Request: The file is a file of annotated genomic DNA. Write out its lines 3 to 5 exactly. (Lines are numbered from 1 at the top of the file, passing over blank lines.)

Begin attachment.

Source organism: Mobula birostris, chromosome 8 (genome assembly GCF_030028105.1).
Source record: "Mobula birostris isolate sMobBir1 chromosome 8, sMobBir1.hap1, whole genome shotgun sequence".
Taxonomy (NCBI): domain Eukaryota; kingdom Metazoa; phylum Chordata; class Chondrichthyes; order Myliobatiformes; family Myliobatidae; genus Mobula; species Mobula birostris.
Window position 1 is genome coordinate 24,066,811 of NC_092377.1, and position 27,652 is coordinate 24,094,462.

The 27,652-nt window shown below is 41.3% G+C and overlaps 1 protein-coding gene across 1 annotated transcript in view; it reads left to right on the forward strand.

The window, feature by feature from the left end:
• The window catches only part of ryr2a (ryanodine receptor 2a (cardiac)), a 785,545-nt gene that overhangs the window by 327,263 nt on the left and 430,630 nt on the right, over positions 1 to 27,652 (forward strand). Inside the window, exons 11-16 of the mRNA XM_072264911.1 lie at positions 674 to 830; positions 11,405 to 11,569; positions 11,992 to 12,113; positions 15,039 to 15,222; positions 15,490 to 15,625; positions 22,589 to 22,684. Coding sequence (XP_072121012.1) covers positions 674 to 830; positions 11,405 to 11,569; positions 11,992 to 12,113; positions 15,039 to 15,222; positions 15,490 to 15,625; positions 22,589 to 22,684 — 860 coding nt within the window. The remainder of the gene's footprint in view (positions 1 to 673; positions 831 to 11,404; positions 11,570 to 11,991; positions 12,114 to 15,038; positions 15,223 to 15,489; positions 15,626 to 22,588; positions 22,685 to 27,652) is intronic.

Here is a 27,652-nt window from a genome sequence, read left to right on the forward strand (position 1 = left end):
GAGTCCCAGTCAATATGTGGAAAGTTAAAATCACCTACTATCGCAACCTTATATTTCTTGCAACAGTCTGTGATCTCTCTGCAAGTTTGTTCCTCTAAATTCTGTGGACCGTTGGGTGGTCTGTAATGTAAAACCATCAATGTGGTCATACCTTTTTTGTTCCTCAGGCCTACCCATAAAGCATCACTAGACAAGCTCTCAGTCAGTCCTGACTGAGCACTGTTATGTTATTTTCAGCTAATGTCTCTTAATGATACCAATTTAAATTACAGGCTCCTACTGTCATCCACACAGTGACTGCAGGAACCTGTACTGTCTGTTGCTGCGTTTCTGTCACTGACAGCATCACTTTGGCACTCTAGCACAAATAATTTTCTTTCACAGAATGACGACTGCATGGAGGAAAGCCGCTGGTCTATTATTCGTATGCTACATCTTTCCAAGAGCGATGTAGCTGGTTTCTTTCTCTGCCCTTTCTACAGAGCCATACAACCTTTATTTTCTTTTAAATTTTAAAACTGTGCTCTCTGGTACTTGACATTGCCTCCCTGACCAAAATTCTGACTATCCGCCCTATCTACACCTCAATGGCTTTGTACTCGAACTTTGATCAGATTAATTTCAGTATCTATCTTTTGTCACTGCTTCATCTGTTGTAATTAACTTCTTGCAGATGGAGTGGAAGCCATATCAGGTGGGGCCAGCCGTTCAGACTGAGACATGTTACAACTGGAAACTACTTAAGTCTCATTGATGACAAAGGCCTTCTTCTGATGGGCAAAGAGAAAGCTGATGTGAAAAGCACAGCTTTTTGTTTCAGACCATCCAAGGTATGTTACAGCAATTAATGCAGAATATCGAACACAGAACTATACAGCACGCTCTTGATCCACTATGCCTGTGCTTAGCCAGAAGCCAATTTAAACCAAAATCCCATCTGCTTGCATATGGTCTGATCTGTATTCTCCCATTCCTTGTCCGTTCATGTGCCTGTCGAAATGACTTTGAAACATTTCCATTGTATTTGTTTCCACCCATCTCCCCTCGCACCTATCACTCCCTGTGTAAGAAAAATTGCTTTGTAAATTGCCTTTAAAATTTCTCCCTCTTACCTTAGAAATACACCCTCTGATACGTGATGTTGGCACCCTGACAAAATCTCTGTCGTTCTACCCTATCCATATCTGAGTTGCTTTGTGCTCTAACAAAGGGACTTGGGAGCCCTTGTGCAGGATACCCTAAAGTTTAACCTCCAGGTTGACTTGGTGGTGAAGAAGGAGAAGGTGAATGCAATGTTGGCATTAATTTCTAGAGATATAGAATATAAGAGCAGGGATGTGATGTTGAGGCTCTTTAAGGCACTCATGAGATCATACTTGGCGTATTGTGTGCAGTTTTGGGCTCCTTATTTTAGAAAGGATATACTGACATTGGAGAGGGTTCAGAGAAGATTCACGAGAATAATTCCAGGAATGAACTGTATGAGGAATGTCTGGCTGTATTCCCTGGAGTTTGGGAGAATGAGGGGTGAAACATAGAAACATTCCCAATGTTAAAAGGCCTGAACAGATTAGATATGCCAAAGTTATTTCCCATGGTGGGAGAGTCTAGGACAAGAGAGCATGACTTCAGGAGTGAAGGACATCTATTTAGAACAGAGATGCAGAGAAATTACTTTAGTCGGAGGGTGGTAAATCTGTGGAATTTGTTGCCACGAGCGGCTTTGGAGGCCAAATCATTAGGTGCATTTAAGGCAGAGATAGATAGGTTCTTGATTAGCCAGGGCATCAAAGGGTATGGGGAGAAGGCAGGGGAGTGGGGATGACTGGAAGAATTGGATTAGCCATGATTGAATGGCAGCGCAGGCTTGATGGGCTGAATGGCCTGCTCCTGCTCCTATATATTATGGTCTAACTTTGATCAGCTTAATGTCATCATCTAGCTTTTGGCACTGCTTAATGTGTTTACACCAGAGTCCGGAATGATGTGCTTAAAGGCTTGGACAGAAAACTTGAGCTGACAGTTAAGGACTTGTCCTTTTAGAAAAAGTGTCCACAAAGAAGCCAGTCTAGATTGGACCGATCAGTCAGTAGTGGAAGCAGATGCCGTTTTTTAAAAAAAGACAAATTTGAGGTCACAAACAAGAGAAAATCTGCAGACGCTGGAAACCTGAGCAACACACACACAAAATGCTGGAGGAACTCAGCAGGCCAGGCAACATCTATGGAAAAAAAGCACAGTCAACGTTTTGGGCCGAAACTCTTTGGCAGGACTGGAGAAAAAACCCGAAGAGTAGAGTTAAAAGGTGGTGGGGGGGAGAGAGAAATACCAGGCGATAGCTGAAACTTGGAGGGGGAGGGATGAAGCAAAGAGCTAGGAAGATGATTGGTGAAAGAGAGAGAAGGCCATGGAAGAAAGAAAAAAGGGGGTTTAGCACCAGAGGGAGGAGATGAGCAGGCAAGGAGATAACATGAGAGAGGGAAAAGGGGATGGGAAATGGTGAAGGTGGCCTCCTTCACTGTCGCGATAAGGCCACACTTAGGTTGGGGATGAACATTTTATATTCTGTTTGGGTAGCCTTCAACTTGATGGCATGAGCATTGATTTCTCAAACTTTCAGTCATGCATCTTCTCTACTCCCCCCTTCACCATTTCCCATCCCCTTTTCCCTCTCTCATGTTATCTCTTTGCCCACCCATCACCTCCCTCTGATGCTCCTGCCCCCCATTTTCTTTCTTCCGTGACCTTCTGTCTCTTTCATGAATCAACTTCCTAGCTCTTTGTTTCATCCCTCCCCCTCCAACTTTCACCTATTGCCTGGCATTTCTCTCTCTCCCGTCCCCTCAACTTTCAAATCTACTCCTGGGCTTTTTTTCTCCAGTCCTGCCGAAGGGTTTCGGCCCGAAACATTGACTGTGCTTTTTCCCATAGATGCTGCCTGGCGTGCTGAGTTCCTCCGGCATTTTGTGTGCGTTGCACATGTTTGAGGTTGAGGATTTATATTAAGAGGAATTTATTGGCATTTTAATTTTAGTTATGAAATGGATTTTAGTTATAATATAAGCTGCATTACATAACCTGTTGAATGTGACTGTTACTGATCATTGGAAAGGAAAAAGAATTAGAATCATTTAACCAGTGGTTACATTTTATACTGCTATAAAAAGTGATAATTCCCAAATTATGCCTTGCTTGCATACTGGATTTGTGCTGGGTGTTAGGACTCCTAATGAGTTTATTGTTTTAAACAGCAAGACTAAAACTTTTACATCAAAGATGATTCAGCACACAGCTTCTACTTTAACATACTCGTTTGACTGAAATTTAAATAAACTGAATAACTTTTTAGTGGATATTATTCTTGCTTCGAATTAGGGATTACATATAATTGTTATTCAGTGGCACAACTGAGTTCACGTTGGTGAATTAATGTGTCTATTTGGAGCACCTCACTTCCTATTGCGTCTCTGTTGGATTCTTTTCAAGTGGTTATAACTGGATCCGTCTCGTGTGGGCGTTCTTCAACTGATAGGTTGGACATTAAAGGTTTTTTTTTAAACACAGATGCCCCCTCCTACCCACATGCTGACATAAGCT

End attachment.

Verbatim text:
Taxonomy (NCBI): domain Eukaryota; kingdom Metazoa; phylum Chordata; class Chondrichthyes; order Myliobatiformes; family Myliobatidae; genus Mobula; species Mobula birostris.
Window position 1 is genome coordinate 24,066,811 of NC_092377.1, and position 27,652 is coordinate 24,094,462.

The 27,652-nt window shown below is 41.3% G+C and overlaps 1 protein-coding gene across 1 annotated transcript in view; it reads left to right on the forward strand.